New features for TalkBack users in Firefox for Android 24

Today, I have some exciting news to share with you! Firefox for Android 24 will bring a lot of noticeable improvements for users of TalkBack and alternative Android screen readers. Here’s a round-up of those enhancements and new features:

Braille

Firefox 24 brings BrailleBack support. The braille output is not merely a mirror of the speech output, but rather a smart representation of the current and surrounding items. You can use the navigational commands of your display to navigate web content, and you can use routing keys to activate the current item. This may activate a link, press a button, toggle a check box, or whatever action an ordinary double-tap or press of the D-pad Enter would also execute.

New default reading order

A new order of reading information has been introduced, which may soon become the default reading order for new installs. When activated and TalkBack speaks the current item, it now speaks the name, label or text first, followed by semantic information such as the type (like link, button etc.) and the ancestry. This way, the most important information is spoken first.

If you want to try the new reading order, you can do this by following these steps:

  1. In the address bar, type about:config and press enter.
  2. In the search field, type access.
  3. Look for the entry named accessfu.utterance and double-tap it.
  4. Change its value from 0 to 1.
  5. Close the tab.

Now, your reading order will be the new one with the label of the current item first. To change back to the way it was before, follow the above steps and change the value back from 1 to 0.

Editing text

Editing text is finally possible in text inputs and text areas of web pages! You can navigate by character, word, and in text areas, paragraph, too. With this, having control over what you’ve written and correcting what you typed is finally possible! I know you were waiting a long time for this! :)

Text areas now activate

It was previously not possible to activate many text areas and get a keyboard to input text. This has been fixed. Examples of this bug could be seen in Facebook and Mobile Twitter when trying to compose a status update or tweet.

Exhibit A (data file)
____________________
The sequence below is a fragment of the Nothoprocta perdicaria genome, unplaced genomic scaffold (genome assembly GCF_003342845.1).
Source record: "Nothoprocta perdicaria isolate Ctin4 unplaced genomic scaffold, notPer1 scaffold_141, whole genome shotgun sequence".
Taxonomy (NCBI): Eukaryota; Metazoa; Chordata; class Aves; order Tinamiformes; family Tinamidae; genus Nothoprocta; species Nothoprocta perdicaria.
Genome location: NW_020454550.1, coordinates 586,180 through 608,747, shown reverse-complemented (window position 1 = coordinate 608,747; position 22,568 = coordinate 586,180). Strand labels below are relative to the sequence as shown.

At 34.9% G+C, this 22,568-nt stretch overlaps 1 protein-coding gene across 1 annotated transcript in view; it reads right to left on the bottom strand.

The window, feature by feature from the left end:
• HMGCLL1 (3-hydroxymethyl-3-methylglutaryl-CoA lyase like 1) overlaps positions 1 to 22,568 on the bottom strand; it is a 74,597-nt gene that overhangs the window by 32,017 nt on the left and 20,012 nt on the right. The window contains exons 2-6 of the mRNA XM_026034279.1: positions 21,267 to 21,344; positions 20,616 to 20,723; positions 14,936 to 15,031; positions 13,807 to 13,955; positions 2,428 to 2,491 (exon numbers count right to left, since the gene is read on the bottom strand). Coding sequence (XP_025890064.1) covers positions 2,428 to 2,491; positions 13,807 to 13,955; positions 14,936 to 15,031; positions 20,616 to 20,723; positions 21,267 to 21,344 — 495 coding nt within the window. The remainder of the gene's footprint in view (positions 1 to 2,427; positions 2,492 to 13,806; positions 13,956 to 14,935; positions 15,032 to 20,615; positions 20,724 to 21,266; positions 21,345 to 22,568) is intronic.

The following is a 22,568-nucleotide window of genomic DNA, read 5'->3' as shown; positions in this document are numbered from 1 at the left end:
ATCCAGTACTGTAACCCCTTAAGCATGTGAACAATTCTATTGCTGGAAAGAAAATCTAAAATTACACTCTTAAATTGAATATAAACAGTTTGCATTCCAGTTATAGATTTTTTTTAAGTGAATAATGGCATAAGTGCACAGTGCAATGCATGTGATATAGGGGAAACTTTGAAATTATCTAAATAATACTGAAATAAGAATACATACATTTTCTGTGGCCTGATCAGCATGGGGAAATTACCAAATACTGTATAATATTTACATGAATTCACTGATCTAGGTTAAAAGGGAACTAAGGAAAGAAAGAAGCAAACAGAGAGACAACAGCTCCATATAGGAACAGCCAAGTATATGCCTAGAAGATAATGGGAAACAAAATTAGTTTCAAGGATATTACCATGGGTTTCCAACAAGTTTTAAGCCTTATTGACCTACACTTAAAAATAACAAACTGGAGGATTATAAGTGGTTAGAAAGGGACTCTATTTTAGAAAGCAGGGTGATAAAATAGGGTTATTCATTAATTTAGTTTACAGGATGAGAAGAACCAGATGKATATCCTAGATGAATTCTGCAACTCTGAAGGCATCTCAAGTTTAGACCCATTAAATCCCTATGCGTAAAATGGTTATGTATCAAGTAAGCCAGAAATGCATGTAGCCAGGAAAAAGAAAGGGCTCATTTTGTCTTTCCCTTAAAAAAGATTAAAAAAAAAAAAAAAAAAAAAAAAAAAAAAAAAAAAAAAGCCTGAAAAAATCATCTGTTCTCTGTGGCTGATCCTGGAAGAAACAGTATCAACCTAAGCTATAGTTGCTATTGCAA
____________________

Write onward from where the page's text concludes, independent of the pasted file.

Skipping of decorative images

Images which web authors clearly marked as decorative with the expression alt=”” are now properly skipped when navigating through web content. This should eliminate a lot of unnecessary stops on graphics which have no meaning for the understanding of the content.

Better speaking of rich labeled content

Firefox for Android now properly exposes explicitly given labels of web content instead of always trying to get the label from the inner text of that element. If an aria-label or other means of labelling an element is being used, for example on Facebook or Twitter, it will now be spoken and brailled.

Popups are announced

If the activation of an element causes a pop up to appear, this will now be announced. Examples of that are the items for Friend requests, Messages, and Notifications on Facebook.

Closing all tabs no longer breaks web content support

There was a bug that caused all web content to no longer be accessible once all tabs had been closed. You had to close and restart Firefox for Android to get TalkBack support working again. This has been fixed.

Double-tap and hold in web content

There was a bug that you could not use the double-tap and hold gesture to bring up the context menu for any given web element with TalkBack. This has been fixed, and you can now access all the features of those context menus.

Door hangers retain focus

There was a bug in the door hanger notifications, like the Save Password prompt, that caused focus to get lost frequently. This has been fixed.

More changes

There have been quite some more changes under the hood you will not notice immediately, but which all add to a much better user experience.

Thanks

A big thank you goes out to Max, who is a summer intern at Mozilla this year, and to Yura, who is a very active community contributor. And of course to Eitan, whose main work is concentrated on getting Firefox OS accessibility in shape, but who always finds the energy to keep the rest of us in check when we hack on Firefox for Android! :)

So when will you get it?

Firefox 24 will hit the Play Store in August as Firefox Beta, and in September as the final release. If you’re on Firefox Nightly builds, you already have all these great enhancements on your device. And if you’re using Aurora, you’ll get it in the week of June 24, 2013.

We hope that you’ll enjoy these enhancements and definitely value your feedback! Also keep those bug reports coming, they are very helpful and will assist us in making Firefox for Android and Firefox OS even better!

29 comments:

  1. Will it ever be possible to include Firefox as an internal browser for app developers who want to integrate a browser? This would eliminate a lot of the current issues with certain apps and would improve the Android experience greatly.

  2. Do you really see @alt=”” in the wild? Do I understand correct that empty @alt wasn’t implemented as Firefox accessibility core feature but as a feature of Firefox screen reader? Is it on purpose? Afaik no one browser yet treats empty @alt as presentational image (except Android Firefox) and this HTML spec item is at risk.

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  4. Thanks for your articles. Kindly recommend a dual sim phone that runs on android 4.2 (between $150 and 200) most suitable for the blind.

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